Assignment 1 Blog 4-Is Recording Still Important During the Period of Digital Music?

According to the CNN:’’ Apple launched the iTunes Music Store on April 28, 2003 that the music industry is changed. Americans bought 943 million CD albums, and digital sales weren’t even a blip on the radar. By 2007, however, those inexpensive digital singles overtook CDs — by a wide margin — generating 819 million sales to just 500 million for the CD. (Covert, 2016) Although more than 20,000 lawsuits filed against music fans in the years since they started finding free tunes online rather than buying CDs from record companies, the recording industry has totally failed to stop the decreasing of the record album or the rise of digital music sharing. (Fisher, 2007) Now most of people think the CD is unnecessary because they can listen music from the internet whether it is legal or illegal. Apparently, it looks more convenient to listen music.

In terms of the International Federation of the Phonographic Industry (IFPI), digital sales only eclipsed CDs for the first time in 2014, That year, global sales of physical music (most of which are CDs) totaled $6.82 billion, which declined almost eight percent from the year before. Billboard reported in July of 2015 that in the first half of the year, CD sales decreased from the last half of 2014, but still totaled 56.6 million units. (Motherboard, 2016)

The reason of why audiophiles are willing to CDs due to the sound of quality of CDs. In 2014, Cambridge Silicon Radio Limited(CSR) published a study of 2000 people who listen to music at home which shows that seventy-seven percent of at-home-listeners intended to a sound quality from their music. (Motherboard, 2016) People want CDs fully for the sound quality.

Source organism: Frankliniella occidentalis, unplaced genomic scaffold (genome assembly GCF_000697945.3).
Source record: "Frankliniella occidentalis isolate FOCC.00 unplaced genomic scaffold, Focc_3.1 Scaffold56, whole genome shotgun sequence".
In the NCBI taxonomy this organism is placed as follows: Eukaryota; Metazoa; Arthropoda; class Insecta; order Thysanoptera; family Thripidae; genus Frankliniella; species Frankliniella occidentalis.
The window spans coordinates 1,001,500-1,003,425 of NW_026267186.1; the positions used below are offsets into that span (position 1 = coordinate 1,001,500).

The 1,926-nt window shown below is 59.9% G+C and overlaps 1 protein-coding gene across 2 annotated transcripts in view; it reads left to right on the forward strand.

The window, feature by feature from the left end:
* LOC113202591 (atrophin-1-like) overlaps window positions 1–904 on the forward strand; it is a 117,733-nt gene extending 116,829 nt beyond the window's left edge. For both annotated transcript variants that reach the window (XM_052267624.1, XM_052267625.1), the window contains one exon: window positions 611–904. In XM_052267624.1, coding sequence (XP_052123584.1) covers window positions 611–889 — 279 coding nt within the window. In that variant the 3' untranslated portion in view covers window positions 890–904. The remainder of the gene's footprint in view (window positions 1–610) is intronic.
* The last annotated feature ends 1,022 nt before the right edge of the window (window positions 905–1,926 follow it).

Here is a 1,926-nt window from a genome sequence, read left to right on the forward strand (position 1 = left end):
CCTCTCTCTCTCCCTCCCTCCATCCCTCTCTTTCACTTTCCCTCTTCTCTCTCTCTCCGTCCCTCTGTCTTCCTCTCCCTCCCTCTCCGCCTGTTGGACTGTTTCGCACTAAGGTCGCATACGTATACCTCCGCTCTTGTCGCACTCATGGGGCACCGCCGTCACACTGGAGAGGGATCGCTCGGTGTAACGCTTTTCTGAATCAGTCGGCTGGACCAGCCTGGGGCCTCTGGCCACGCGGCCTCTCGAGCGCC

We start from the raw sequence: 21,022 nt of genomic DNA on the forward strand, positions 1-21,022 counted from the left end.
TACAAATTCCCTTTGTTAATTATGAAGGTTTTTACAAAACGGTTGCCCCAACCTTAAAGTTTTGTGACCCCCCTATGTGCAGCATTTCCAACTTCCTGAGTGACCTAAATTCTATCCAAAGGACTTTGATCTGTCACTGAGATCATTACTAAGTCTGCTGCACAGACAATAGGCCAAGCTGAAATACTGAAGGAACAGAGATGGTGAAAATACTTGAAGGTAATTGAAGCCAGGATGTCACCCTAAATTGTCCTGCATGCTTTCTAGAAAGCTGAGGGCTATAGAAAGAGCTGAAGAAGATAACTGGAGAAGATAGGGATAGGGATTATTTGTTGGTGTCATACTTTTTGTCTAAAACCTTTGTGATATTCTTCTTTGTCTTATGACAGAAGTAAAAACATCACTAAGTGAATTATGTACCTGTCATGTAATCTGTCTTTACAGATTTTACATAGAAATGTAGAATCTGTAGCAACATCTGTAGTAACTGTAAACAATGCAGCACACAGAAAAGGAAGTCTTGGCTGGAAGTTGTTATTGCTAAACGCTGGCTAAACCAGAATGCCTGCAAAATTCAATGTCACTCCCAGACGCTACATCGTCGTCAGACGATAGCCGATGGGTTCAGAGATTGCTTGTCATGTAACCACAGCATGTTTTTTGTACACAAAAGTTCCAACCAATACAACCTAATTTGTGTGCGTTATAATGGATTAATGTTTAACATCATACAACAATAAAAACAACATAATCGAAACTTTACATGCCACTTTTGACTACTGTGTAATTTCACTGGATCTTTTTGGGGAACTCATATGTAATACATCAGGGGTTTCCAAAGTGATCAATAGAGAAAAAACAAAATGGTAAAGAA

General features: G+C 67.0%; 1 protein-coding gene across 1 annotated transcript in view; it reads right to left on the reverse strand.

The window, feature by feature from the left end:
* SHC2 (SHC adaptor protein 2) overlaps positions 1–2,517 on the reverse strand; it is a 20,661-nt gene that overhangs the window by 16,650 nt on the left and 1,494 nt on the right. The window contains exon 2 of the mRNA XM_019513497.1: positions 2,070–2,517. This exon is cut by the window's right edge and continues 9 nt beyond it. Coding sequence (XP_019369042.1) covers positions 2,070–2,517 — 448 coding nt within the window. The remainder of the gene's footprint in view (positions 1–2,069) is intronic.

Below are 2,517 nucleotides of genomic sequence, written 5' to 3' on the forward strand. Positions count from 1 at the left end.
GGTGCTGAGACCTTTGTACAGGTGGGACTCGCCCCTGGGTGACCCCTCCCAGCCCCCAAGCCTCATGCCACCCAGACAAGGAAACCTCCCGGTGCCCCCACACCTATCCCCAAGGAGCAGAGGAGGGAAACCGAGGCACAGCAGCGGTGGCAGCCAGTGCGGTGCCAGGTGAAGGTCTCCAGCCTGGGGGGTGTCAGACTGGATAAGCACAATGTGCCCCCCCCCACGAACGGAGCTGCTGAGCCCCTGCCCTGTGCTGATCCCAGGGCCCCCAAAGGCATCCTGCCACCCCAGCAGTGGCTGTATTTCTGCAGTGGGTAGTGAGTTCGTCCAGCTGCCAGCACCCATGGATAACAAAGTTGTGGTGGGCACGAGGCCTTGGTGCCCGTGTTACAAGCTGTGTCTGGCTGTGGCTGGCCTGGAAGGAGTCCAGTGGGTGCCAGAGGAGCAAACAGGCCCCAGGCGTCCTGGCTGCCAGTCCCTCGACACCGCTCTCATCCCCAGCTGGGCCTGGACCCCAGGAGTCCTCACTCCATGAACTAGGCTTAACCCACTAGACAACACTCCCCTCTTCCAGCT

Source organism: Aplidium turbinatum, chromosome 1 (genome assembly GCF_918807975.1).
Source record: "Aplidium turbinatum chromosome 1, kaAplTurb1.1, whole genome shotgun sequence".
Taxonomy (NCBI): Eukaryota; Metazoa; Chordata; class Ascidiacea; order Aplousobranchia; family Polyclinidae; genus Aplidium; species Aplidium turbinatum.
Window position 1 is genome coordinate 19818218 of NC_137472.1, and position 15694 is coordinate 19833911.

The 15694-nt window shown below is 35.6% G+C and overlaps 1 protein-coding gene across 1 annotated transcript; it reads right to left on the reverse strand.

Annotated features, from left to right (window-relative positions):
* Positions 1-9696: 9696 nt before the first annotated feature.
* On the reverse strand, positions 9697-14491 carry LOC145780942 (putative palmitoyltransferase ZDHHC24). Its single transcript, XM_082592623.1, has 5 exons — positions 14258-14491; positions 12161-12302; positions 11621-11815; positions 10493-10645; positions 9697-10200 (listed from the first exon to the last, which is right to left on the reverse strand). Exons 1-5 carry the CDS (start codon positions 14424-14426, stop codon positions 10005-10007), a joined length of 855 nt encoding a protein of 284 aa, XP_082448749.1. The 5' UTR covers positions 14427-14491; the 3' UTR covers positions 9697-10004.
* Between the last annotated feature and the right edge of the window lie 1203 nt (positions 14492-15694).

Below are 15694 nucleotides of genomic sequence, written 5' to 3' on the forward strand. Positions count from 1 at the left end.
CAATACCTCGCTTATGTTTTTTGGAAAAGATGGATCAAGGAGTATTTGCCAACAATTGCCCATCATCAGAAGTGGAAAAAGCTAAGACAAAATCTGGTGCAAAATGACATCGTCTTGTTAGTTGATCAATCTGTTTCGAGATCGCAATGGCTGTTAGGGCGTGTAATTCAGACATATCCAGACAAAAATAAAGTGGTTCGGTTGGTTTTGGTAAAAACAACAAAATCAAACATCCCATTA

The same research suggested that at home listening to music, seventy-six percent of people believe that when choosing a new audio system, ease of use is “very important.”. Frankly, for less digital-savvy music lovers, there are fewer contemporary technologies more direct than popping in CD and hitting play. (Motherboard, 2016) It is undeniable that digital music is the fashion, but CD bring the value which the digital music can not give it to people. For instance, most of CD have their own style. (Yoyousastore, 2016)

Most recent CD covers feature airbrushed or edited photos of the artists, whereas collectible covers are far more creative in that they reflect the attitude, mood and feel of the music they promote. The most striking cover designs are those that depict the essence of the music as well as grab the buyer’s attention. For collectors in particular, striking cover designs make a huge difference and subsequently increases the demand for the particular artist and their music. A stunning collectible CD cover makes browsing CD’s an enjoyable experience that reaches far beyond the album itself in many instances. However, the value of cover art is very subjective and personal and such collections are never complete. Browse through the exclusive catalogs online where you are guaranteed to find some of the rarest collections of CD covers and music. (Yoyousastore, 2016) Obviously, CDs still mean a lot of things for people. People should not let the recording industry die. It might be a treasure in the future.




Covert, A. (2016). A decade of iTunes singles killed the music industry. [online] CNNMoney. Available at: [Accessed 9 Dec. 2016].

 Fisher M. Download uproar: Record industry goes after personal use[J]. Washington Post, 2007: M05.